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Wednesday, October 21, 2020

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President of the Society for American Music gives 2020 Neumann Lecture

<p>&nbsp;Tammy L. Kernodle speaks about the activism of black female musicians.</p>

 Tammy L. Kernodle speaks about the activism of black female musicians.

President of the Society for American Music Tammy L. Kernodle gave the 18th annual University of Richmond Neumann Lecture on Music Monday night in the Ukrop Auditorium. 

Kernodle is a professor of musicology at Miami University of Ohio. Her scholarship highlights the influence of black women in jazz, classical and popular American music. Her scholarship has generally been concerned with black women musicians of the 20th century, notably Mary Lou Williams. 

But in her lecture Monday night, “Cry No More: Black Music and the Mythology of Post Racial America,” Kernodle historicized the role of contemporary black women musicians in shaping the current protest culture of the U.S. in the years since the killing of Trayvon Martin in 2012. 

“For me, it’s the responses of black women artists that are the most striking,” Kernodle said. “This is because, outside of a few instances, male musicians still are situated as the primary articulators and promoters of resistance culture in America.” 

On Monday night, Kernodle played for the audience three different performances: Lauryn Hill’s “Black Rage,” Rhiannon Giddens’ “Cry No More” and Janelle Monáe’s “Hell You Talmbout.”  

Historically, black women artists' resistance expressions and anger have been suppressed and censored by radio stations, record labels and the cultural industry for the sake of profit and reputation, Kernodle said. 

One example is Alicia Keys' 2014 protest song "We Gotta Pray," which she wrote in response to the police killing of Eric Garner and others. The song was never promoted by her label and wasn't released on her album out of fear that the protest song would harm Keys' reputation and make the album less profitable, Kernodle said. 

One way Hill, Giddens and Monáe, among others, have shaped the current resistance culture is by releasing their protest music through sharing platforms like Soundcloud, Youtube and NPR, and refusing to let record labels edit and censor their music, Kernodle said. 

Kernodle also discussed how black women musicians have shaped the current resistance culture by disrupting narratives of a post-racial America. 

Sociologists and political pundits began to speculate in 2008 that the election of Barack Obama signified the coming of a post-racial America, Kernodle said. 

"The blackening of American popular music," coupled with Obama's engagement with artists across genres, his curation of Spotify playlists and concerts at the White House, "all amplified notions of post-racial America collectively joined through musical engagement," Kernodle said. 

Kernodle highlighted reality-based music competition shows such as "American Idol" and "America's Got Talent" as exemplifying how white singers have appropriated black female vocality, forwarding post-racial notions through singing.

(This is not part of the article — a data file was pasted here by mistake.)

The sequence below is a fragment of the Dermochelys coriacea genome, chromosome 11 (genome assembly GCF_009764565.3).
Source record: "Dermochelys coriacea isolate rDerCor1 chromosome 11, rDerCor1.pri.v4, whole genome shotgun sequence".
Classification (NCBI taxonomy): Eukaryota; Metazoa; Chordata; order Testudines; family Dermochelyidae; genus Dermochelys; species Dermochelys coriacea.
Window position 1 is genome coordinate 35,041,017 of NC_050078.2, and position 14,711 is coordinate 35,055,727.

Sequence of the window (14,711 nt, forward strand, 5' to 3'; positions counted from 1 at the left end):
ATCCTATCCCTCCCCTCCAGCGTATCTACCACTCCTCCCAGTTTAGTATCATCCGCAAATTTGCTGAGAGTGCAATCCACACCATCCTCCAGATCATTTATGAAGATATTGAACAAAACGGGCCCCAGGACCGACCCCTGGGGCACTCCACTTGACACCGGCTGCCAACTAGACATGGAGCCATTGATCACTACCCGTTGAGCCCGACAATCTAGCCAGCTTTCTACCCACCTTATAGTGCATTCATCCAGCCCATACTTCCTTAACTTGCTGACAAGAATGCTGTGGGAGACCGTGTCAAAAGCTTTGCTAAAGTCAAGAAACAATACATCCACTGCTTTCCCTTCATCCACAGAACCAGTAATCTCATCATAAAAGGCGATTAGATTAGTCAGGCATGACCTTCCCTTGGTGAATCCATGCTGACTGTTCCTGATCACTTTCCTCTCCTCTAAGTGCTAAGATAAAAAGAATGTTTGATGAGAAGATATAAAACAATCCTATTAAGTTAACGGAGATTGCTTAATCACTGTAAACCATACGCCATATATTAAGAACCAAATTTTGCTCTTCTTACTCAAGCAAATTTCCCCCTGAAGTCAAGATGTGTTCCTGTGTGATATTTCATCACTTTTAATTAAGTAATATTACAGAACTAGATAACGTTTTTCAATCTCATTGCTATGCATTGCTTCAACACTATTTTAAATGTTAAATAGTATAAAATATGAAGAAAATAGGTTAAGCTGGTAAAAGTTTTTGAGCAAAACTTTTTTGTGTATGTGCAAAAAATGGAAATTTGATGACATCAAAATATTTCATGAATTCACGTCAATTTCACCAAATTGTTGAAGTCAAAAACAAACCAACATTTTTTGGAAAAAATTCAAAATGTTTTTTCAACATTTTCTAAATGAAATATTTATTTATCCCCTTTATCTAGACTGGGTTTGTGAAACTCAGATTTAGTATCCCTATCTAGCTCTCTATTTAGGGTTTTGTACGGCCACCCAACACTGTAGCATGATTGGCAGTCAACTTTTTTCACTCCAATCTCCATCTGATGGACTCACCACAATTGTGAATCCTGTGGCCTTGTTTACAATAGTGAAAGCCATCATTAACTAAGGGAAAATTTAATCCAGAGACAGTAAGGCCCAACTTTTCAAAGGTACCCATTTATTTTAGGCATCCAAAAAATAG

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Notions of post-racial America halted during Obama's second term after an increase of police killings of unarmed black Americans, Kernodle said. The series of violent killings by police officers led to nationwide protests, the formation of resistance groups such as Black Lives Matter and calls to action by artists and activists in the hip hop community. 

In response to the shooting of Michael Brown by police in 2014, Hill released the song “Black Rage” on Soundcloud in August 2014. The song’s lyrical arrangement is based on Richard Rodgers’ song “My Favorite Things” from the movie “The Sound of Music.”

“Hill subverts a song centered on the pleasurable experiences that helped one young woman buffer against the hurts of the world into a historical narrative outlining the exploitation and brutalization of black bodies,” Kernodle said.  

In “Black Rage,” Hill engages with “sonic code switching,” which Kernodle described as the use of white popular music conventions to obscure black female anger in order to capture white listeners. One early example of sonic code switching is the lush instrumental and ornate lyrics of Billie Holiday's original recording of “Strange Fruit,” Kernodle said. 

In the aftermath of the 2015 massacre of nine African Americans at Emanuel AME Church in Charleston, South Carolina, by a white supremacist, Giddens released the song “Cry No More” through NPR music on July 15, 2015. Like Hill's music, “Cry No More” places the Charleston massacre into the historical narrative of terrorism against black Americans. 

Kernodle equated Monáe's August 2015 song “Hell You Talmbout” to Nina Simone’s 1964 song “Mississippi Goddam.” 

"[Hell You Talmbout] aligns itself with the communal aspects of the types of resistance singing that framed the intersection of the direct action campaigns and non-violent resistance music of the 1960s," Kernodle said.

The verses of "Hell You Talmbout" list the names of 16 black Americans — including Sandra Bland, Eric Garner and Walter Scott — who were killed by police in the last two years of the Obama presidency. The song also names Martin and Emmett Till

One event that led Kernodle to examine the roles of contemporary black women musicians in current resistance culture was when she had been stopped by police while driving home from church one day. 

The first question the officer asked her was whether she owned the car. Then, for more than 45 minutes, three police officers berated her with questions, seemingly trying to convince her that she didn’t own her car, she said. 

“Much like Sandra Bland, I had a real attitude,” Kernodle said.

Contact features writer William Roberts at william.roberts@richmond.edu.

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